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“So, how do you start a novel?” by Nansi Kunze

There is a wise saying amongst YA novelists: ‘The journey of seventy thousand words begins with a single letter.’

Oh, all right, I’ll admit it – I just made that up. But it does make a point (of sorts). See, the thing with novels is that they’re really big. When I was doing my Honours year at uni, I remember thinking that writing a fifteen thousand word thesis was going to be really tough. Ha! These days I look back on that and chuckle at my own naiveté; even fifty thousand words sounds short to me now that I write half as much again for a single manuscript. That doesn’t mean I don’t find starting a novel intimidating, though. Many other writers, both aspiring and experienced, do too.

“So, how do you start a novel?” is a question I’m frequently asked at author talks. “Cautiously, and after a very long time,” would probably be the most accurate answer. That’s because I’m a Planner. Essentially, what this means is that I have a very strong idea of where I’m going with a piece of work before I begin writing it. Many writers approach their work in a completely different manner, plunging headlong into their work and allowing it to take shape as they write, often being surprised by what they find along the way. Writers who work like this are often called Pantsers. (The term ‘Pantser’, by the way, comes from the expression ‘to fly by the seat of one’s pants’. You may want to explain this to people before you use the word; only last month I shocked a fellow author by referring to her as a Pantser without considering how risqué that would sound to the uninitiated.) As a Planner, my preparation method goes something like this:

Step 1: Spend inordinate amount of time looking for a recycled-paper notebook with lots of pages to plan in. Convince self that cover design is of great importance, since the beauty of it will directly affect the quality of upcoming novel. Finally manage to choose one. Gaze admiringly at cover in gratuitous display of procrastination.

Step 2: Get out pencil (pen is too permanent for this kind of thing). Write working title and date on top of first page in planning book. Jot down basic premise of novel: things like the protagonist’s name and age, what kind of trouble she’s going to get into in the book (going on work experience at a virtual office and then becoming the main suspect when her boss is murdered, to use the example of my most recent novel) and what she’s up to in the very first scene.

Step 3: Add lists of characters and settings with short descriptions for each. Note down ideas for humorous one-liners, sight gags and embarrassing situations. Try to identify some of the themes to be explored in the story.

Step 4: Write down main plot, using the words ‘perhaps’ and ‘maybe’ every second sentence. Realise it’s full of holes. Spend weeks researching ways the protagonist could actually solve the mystery, the villains could actually achieve the crime, the imaginary technology could actually work and so on. Draw mind-maps and timelines to help solidify plot structure.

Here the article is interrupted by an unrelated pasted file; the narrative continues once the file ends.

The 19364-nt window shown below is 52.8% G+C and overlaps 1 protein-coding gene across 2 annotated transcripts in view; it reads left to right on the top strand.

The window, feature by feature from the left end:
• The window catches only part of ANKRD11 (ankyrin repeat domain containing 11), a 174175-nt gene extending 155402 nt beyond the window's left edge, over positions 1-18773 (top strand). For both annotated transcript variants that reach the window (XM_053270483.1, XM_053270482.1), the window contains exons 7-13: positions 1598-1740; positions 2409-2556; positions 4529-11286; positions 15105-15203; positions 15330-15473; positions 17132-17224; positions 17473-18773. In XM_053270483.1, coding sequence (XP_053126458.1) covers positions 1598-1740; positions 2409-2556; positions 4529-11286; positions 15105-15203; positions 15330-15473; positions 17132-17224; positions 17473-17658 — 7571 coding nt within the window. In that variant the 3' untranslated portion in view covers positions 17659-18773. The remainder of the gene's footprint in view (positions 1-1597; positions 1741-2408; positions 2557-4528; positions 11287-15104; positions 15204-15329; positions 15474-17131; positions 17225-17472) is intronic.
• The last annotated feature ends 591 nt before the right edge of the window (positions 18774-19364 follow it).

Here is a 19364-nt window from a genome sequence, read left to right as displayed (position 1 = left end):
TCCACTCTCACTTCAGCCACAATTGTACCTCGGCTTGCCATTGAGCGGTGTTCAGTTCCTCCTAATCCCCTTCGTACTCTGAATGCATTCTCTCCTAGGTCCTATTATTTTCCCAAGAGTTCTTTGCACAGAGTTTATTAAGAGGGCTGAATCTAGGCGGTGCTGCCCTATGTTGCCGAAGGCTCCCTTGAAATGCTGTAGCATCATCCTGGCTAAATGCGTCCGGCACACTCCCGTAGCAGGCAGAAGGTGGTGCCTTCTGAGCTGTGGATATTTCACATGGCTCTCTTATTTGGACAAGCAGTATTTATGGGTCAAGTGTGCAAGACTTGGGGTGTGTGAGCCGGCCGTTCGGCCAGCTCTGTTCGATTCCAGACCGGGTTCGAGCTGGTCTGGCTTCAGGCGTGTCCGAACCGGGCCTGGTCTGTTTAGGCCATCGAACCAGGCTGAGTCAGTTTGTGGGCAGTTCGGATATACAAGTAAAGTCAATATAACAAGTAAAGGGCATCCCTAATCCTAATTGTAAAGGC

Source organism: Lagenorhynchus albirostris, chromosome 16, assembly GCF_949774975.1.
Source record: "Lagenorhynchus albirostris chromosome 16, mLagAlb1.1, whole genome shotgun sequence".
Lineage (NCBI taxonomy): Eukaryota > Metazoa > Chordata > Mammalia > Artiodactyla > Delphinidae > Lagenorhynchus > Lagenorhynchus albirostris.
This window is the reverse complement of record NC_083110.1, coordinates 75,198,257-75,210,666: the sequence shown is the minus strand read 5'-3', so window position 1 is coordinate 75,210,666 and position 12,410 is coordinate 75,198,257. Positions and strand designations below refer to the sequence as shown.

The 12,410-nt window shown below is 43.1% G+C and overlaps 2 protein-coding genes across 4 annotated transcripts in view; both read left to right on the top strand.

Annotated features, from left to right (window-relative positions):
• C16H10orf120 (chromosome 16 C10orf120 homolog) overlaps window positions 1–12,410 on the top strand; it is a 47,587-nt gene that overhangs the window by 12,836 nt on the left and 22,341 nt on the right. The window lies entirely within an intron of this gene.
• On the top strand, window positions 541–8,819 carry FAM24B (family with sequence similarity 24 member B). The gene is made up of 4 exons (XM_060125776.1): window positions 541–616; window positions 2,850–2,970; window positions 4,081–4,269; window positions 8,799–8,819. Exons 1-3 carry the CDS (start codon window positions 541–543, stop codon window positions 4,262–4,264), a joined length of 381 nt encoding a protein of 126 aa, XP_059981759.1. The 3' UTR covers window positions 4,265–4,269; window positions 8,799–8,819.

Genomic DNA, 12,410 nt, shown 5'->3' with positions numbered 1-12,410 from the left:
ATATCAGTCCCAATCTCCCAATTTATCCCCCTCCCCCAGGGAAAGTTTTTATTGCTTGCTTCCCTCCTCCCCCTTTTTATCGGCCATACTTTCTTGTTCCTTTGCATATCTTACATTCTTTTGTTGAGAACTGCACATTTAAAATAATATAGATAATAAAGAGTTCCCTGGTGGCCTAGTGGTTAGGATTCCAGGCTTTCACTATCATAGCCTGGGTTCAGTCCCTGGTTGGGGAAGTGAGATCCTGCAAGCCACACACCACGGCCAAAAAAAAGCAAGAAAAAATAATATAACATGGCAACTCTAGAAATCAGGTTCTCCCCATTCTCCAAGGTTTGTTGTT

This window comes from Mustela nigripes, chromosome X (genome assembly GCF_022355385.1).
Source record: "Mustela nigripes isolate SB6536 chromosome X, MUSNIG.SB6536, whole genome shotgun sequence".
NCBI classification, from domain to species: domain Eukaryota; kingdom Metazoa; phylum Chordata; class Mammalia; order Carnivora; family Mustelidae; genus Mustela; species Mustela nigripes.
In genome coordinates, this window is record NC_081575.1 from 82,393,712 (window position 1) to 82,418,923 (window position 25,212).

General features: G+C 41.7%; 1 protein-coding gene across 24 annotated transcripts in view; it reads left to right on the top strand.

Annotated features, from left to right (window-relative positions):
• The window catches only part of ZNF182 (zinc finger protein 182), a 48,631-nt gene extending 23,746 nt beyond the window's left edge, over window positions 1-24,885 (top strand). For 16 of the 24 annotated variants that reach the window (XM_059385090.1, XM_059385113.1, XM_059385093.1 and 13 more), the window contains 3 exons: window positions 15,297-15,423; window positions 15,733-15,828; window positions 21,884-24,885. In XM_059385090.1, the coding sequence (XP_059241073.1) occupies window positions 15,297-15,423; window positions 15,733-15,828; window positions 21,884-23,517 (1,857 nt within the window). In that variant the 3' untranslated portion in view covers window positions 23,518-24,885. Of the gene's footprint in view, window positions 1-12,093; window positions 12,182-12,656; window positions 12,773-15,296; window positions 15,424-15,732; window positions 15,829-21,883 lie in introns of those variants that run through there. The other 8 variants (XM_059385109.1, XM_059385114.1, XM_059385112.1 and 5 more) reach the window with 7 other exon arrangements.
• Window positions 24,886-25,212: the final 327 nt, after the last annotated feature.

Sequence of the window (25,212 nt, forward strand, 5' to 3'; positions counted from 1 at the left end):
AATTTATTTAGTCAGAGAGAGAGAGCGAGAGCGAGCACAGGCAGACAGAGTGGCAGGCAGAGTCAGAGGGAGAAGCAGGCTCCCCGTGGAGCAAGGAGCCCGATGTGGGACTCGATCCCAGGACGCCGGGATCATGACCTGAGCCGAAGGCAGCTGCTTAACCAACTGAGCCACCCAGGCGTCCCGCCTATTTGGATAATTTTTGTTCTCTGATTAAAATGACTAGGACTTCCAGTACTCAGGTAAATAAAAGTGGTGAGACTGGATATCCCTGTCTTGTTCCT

Step 5: Intersperse research with more notes about characters, settings and style. This will involve much crossing-out, lots of stream-of-consciousness writing (‘Okay, so obviously R needs to find out about the crime before C does. Problem is, wouldn’t H have told C about it on the first day? What if C was blah blah blah …’) and scrawling things like ‘Needs more glamour!’ at the top of pages.

Step 6: Many weeks and around fifty pencil-covered pages into planning book, open up a new Word document and begin typing at last.

As you can see, it’s a loooooong process, but it works for me, because I need to feel that I’m really well prepared before I can muster the confidence to start a novel. Of course, you may be more of a Pantser; a sticky-note with a couple of names scribbled on it might be enough for you to start your manuscript with. Whether you’re a Planner or a Pantser, though, that ‘journey of seventy thousand words’ thing still applies. In the end, the only way to start a novel is to type the first letter, and then the second, and then the third. Do whatever you need to do to find the confidence to begin, and keep on going. See you on the other side of those seventy thousand!

***

Nansi Kunze bio page

MishapsDangerously PlacedRuinedA Coalition of LionsThe Wild Queen: The Days and Nights of Mary, Queen of Scots (Young Royals Books (Hardcover))GlowWriting the Breakout Novel Workbook: Hands-on Help for Making Your Novel Stand Out and Succeed

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4 Comments Post a comment
  1. M. Saint-Germain #

    Hi Nansi- I found your process for writing so interesting. Everyone has a different way. I love the idea of having a planning book, “mind maps” and “timeline.” Could you share a mind map with me? What does this look like? I write suspense novels for YA and adults. Do you draw a stick figure with balloons coming out of their heads indicating what they’re thinking? Ha! Thanks for sharing your process with us.
    Michelle
    Random Writing Rants
    http://www.randomwritingrants.com

    July 22, 2012
    • Hi Michelle,

      Glad you liked it! Our fearless leader here at Writing Teen Novels saw your comment and suggested I include a couple of images from one of my planning books next time, so I’ll hunt for a mind map and timeline to include in August’s post. By the way, I love your idea of stick figures with thought balloons!

      🙂 Nansi

      July 23, 2012
  2. Thandeka #

    Hey Nansi this was so helpful!! Thanks so much for the great tips!! 🙂

    July 28, 2013

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